This week’s poems & art:
“Concord Street Hymn,” by Dawn Potter
“Concord Hymn,” Ralph Waldo Emerson (American, 1803-1882)
“Out My Window,” a painting by Leslie Butterfield
“Untitled,” a painting by Jeff Haste
Last week I presented three artists whose current work directly addresses COVID-19 and its many physical, emotional and spiritual effects on our lives and our world. This week I’ll present works that address those issues in a more indirect way, yet are, make no bones about it, as much saturated with COVID-19 as the ones from my COVID-19 Part One post. Over the past three months I’ve had many a conversation with Dawn, Leslie and Jeff about what’s going on so I know how much their hearts and minds are filled with the current state of the world.
Leslie Butterfield and Jeff Haste are not only my friends but also work with me on the ART IN COMMON PLACES program. While “Out My Window” and “Untitled” are both powerful images, I revel in their differences: the bright colors, flowing lines and dreamy quality of “Out My Window” versus the darker palette, straight lines and edginess of “Untitled.” “Out My Window” soothes me, almost rocks me to sleep, while “Untitled” makes me think and want to take action. Isn’t it exciting how two artists have responded to the same moment in time in two very different ways yet both ways are necessary, both are full of truth and humanity?
Leslie, a visual artist, lives in Sarasota. During these dark times, she has found much solace in Nature, especially when she kayaks and sees such wonders of the universe as manatees. Her paintings remind the viewer: Nature continues. When asked how the attached painting connects to COVID-19, she wrote:
“Out My Window” is from my manatee series that has helped keep my spirits up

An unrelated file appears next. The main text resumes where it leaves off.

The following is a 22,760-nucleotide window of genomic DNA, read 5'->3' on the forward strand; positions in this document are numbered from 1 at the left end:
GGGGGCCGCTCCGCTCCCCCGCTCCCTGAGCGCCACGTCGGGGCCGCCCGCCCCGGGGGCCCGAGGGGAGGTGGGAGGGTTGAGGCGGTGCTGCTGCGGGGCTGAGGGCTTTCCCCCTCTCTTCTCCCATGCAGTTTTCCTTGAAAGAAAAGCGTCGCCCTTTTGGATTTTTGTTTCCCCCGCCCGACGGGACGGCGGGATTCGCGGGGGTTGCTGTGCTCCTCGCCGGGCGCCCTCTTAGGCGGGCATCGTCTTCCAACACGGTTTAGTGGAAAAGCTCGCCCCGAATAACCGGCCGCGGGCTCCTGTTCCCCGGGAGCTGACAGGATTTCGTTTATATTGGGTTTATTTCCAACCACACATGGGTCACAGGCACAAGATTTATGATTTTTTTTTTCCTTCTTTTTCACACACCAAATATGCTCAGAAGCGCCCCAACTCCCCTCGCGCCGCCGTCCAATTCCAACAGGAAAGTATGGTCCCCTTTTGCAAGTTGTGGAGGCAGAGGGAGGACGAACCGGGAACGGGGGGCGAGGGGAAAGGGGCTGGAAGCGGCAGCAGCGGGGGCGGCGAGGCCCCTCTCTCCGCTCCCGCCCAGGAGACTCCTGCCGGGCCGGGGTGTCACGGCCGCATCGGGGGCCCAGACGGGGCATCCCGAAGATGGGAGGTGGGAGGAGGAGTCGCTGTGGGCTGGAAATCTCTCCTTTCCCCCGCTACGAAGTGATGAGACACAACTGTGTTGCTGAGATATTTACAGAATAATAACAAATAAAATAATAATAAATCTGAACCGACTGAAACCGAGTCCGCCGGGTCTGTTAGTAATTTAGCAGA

even when I can’t travel to see my new granddaughter or my children.
Jeff, a painter and book designer, lives in Maine. He’s very plugged into what’s happening politically and culturally so it’s no surprise that his paintings, despite their abstractness, have a “social commentary” feel to them. He wrote about his creative process:
In indirect ways I often think my pieces speak to what’s going on around us without intent or representation. My process is unlike those who have an idea, “I want to look at this or that and incorporate it into my work,” or make pieces about subjects such as endangered species, or whatever. Which is fine. Work may fit into a ‘revisionist’ genre, though I can paint in different ways, the current layering outcomes relate to printmaking.
Usually I take a premise, a recent piece I like for something discovered in its texture and composition, and start to draw anew, wishing I could have something of that technique carry over. It might be stream of consciousness after that, the marks and colors, the layers might go elsewhere, and a series of revisions follows. I have to keep an eye on composition, not wanting to have many forms that might look representational in the layers, it can be a blessing, or a hindrance. The piece speaks to me about what it will become.
This series on how artists are “seeing in a dark time” actually grew out of conversations with poet Dawn Potter. Since March she and I have been having a bi-weekly “poetry call,” during which we discuss the works of a poet. At the time of the conversations we were reading Rilke’s Sonnets to Orpheus; we’ve since moved on the Blake’s Songs of Innocence and Experience (I have always been baffled by these much-praised poems but, lucky for me, Dawn has a life-long connection to them!). Anyway, during the early weeks of “shelter at home,” we often turned and re-turned to the question, “What does it mean to be a poet in the midst of this turmoil?”
As Dawn roundly puts it: